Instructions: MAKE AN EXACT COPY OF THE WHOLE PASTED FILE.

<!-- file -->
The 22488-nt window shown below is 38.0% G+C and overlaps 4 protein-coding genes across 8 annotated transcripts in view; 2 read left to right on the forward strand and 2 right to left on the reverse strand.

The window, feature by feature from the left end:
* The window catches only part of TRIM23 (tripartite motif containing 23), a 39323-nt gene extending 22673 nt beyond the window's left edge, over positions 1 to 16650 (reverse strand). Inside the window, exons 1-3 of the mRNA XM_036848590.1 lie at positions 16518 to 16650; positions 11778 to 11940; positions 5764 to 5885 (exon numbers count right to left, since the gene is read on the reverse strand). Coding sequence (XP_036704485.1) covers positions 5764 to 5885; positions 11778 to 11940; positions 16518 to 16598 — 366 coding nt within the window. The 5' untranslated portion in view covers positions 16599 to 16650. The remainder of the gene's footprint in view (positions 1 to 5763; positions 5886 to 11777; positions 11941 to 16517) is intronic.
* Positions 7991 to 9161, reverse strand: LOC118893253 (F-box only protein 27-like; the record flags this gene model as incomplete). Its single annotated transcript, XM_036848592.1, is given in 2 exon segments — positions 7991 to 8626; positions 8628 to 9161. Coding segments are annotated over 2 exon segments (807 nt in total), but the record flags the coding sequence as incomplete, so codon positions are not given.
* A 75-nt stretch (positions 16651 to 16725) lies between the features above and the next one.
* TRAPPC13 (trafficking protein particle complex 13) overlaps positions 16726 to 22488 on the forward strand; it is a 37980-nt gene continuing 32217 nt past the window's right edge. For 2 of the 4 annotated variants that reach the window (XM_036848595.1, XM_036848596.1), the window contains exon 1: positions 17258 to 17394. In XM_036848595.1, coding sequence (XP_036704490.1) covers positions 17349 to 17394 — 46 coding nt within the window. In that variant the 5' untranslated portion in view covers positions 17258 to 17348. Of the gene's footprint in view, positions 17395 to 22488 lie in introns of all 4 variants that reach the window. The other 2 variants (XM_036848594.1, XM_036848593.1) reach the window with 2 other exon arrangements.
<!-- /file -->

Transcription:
The 22488-nt window shown below is 38.0% G+C and overlaps 4 protein-coding genes across 8 annotated transcripts in view; 2 read left to right on the forward strand and 2 right to left on the reverse strand.

The window, feature by feature from the left end:
* The window catches only part of TRIM23 (tripartite motif containing 23), a 39323-nt gene extending 22673 nt beyond the window's left edge, over positions 1 to 16650 (reverse strand). Inside the window, exons 1-3 of the mRNA XM_036848590.1 lie at positions 16518 to 16650; positions 11778 to 11940; positions 5764 to 5885 (exon numbers count right to left, since the gene is read on the reverse strand). Coding sequence (XP_036704485.1) covers positions 5764 to 5885; positions 11778 to 11940; positions 16518 to 16598 — 366 coding nt within the window. The 5' untranslated portion in view covers positions 16599 to 16650. The remainder of the gene's footprint in view (positions 1 to 5763; positions 5886 to 11777; positions 11941 to 16517) is intronic.
* Positions 7991 to 9161, reverse strand: LOC118893253 (F-box only protein 27-like; the record flags this gene model as incomplete). Its single annotated transcript, XM_036848592.1, is given in 2 exon segments — positions 7991 to 8626; positions 8628 to 9161. Coding segments are annotated over 2 exon segments (807 nt in total), but the record flags the coding sequence as incomplete, so codon positions are not given.
* A 75-nt stretch (positions 16651 to 16725) lies between the features above and the next one.
* TRAPPC13 (trafficking protein particle complex 13) overlaps positions 16726 to 22488 on the forward strand; it is a 37980-nt gene continuing 32217 nt past the window's right edge. For 2 of the 4 annotated variants that reach the window (XM_036848595.1, XM_036848596.1), the window contains exon 1: positions 17258 to 17394. In XM_036848595.1, coding sequence (XP_036704490.1) covers positions 17349 to 17394 — 46 coding nt within the window. In that variant the 5' untranslated portion in view covers positions 17258 to 17348. Of the gene's footprint in view, positions 17395 to 22488 lie in introns of all 4 variants that reach the window. The other 2 variants (XM_036848594.1, XM_036848593.1) reach the window with 2 other exon arrangements.